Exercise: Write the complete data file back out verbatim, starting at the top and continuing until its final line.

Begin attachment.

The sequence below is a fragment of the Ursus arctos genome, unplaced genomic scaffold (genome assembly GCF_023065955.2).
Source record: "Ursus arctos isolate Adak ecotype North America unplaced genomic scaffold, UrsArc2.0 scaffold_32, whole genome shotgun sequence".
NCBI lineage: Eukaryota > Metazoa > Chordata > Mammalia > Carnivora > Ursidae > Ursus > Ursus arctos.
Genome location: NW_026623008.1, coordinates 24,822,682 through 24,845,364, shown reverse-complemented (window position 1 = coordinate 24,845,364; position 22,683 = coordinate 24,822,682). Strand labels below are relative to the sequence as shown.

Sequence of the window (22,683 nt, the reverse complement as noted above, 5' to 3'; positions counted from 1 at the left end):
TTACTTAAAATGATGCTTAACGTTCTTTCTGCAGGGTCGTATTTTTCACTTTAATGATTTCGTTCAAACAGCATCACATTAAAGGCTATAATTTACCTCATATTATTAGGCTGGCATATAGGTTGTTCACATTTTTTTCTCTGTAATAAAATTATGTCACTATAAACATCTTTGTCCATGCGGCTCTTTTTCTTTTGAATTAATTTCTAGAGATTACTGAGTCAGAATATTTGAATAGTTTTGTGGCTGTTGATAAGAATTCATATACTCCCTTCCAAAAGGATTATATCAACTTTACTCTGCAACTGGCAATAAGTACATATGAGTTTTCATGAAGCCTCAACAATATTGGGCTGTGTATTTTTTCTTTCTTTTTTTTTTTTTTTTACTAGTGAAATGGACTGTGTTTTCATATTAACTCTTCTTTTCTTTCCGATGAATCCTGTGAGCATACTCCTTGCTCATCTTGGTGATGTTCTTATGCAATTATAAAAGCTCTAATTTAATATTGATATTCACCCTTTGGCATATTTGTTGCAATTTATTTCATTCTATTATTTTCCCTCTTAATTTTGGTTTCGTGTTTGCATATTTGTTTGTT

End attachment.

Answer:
The sequence below is a fragment of the Ursus arctos genome, unplaced genomic scaffold (genome assembly GCF_023065955.2).
Source record: "Ursus arctos isolate Adak ecotype North America unplaced genomic scaffold, UrsArc2.0 scaffold_32, whole genome shotgun sequence".
NCBI lineage: Eukaryota > Metazoa > Chordata > Mammalia > Carnivora > Ursidae > Ursus > Ursus arctos.
Genome location: NW_026623008.1, coordinates 24,822,682 through 24,845,364, shown reverse-complemented (window position 1 = coordinate 24,845,364; position 22,683 = coordinate 24,822,682). Strand labels below are relative to the sequence as shown.

Sequence of the window (22,683 nt, the reverse complement as noted above, 5' to 3'; positions counted from 1 at the left end):
TTACTTAAAATGATGCTTAACGTTCTTTCTGCAGGGTCGTATTTTTCACTTTAATGATTTCGTTCAAACAGCATCACATTAAAGGCTATAATTTACCTCATATTATTAGGCTGGCATATAGGTTGTTCACATTTTTTTCTCTGTAATAAAATTATGTCACTATAAACATCTTTGTCCATGCGGCTCTTTTTCTTTTGAATTAATTTCTAGAGATTACTGAGTCAGAATATTTGAATAGTTTTGTGGCTGTTGATAAGAATTCATATACTCCCTTCCAAAAGGATTATATCAACTTTACTCTGCAACTGGCAATAAGTACATATGAGTTTTCATGAAGCCTCAACAATATTGGGCTGTGTATTTTTTCTTTCTTTTTTTTTTTTTTTTACTAGTGAAATGGACTGTGTTTTCATATTAACTCTTCTTTTCTTTCCGATGAATCCTGTGAGCATACTCCTTGCTCATCTTGGTGATGTTCTTATGCAATTATAAAAGCTCTAATTTAATATTGATATTCACCCTTTGGCATATTTGTTGCAATTTATTTCATTCTATTATTTTCCCTCTTAATTTTGGTTTCGTGTTTGCATATTTGTTTGTT